Brian Miller | Crain's San Diego

In this ongoing series, we ask executives, entrepreneurs and business leaders about mistakes that have shaped their business philosophy.

Brian Miller

Background:  

Brian Miller acquired Geppetto's Toys from his parents 25 years ago when it had just one brick-and-mortar outpost. He has since grown the business to nine locations throughout the San Diego area.

The Mistake:

When I started out in the working world, I thought asking for help would make people think I don’t know what I’m doing. Or that I should have all the answers and figure it out on my own. But that’s not the case in the real world. You’re not on your own.

I don’t think there was one moment where I said, “I’m overwhelmed.” I think it was more like, “How do I get to the next step? How am I going to go from one store, to two stores, to three stores? Or, how am I going to wrap my arms around negotiating a 100-page lease in a major mall when I’ve never done something like that before?”

Starting out, it was more hands-on than I was used to. I worked for a big corporation, but when you have a small business, whether it’s retail or any other, you do everything. The buck stops with you. In the beginning, you certainly open every box and wash the windows and sweep the floor. You have to do everything, and you have to understand how to do everything. That’s very different than being a cog in a big wheel where you’re maybe great at what you do in your narrow niche. But when you’re an entrepreneur or a small business owner, you have to be aware of how everything works in your organization. Because it all comes back to you.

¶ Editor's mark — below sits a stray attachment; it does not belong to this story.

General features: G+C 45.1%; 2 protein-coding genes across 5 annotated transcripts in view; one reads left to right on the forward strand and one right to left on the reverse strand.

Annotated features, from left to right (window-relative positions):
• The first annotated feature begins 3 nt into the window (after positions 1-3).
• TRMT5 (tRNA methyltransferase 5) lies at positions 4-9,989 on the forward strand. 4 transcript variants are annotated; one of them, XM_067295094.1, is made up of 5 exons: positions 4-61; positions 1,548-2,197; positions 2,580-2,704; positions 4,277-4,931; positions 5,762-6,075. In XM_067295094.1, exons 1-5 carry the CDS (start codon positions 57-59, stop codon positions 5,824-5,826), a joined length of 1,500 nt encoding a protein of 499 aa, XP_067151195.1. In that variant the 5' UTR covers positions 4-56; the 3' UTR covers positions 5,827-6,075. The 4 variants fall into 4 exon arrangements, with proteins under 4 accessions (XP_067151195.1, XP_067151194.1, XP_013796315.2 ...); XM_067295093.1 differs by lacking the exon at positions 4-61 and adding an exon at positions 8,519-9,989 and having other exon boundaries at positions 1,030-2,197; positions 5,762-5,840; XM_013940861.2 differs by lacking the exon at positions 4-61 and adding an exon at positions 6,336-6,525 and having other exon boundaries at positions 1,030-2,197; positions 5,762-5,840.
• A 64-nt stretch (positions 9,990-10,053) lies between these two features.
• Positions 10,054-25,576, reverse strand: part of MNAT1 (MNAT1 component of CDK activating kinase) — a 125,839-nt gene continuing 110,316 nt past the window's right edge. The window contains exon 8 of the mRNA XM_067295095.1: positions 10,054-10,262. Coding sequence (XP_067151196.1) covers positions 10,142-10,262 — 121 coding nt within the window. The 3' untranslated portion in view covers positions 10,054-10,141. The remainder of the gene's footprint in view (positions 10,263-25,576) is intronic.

I knew I wanted to grow and I couldn’t do it all myself.

The Lesson:

It’s OK to ask for help from your team members.

I don’t have to do everything myself and it’s valuable to get input and to build a great team. I always knew it was important to build a great team, but you really have to listen to your team and be open to input and ask for help. One of the things I’ve learned, probably since becoming a parent, is that you tell your kids, it’s a strength to ask for help. It’s not a weakness.

It’s even OK sometimes to ask for help from people who work in related businesses who aren’t even in your organization. I have found that people are very willing to share information. I’m not calling my closest competitor, but I am calling people who are in my business, maybe in a different state. And I have a really strong network of, in my case, specialty toy retailers all across the country who share ideas. And we learn from each other. That’s really important, and I didn’t know that 25 years ago.

I also think communication is very important and I want to hear not just when things are going well, I want to hear when there’s a problem. When there’s a problem the only way to fix it or make it better is to talk about it. A lot of issues come down to communication. The better we can communicate, the better our organization is. In our case, since we’re a business-to-consumer business, I can’t be in front of every customer. So our team members are our brand. I get great input from our staff when they’re talking to customers. Having a good staff that listens is important.

Follow Geppetto's Toys on Instagram at geppettostoys.

Photo courtesy of Brian Miller

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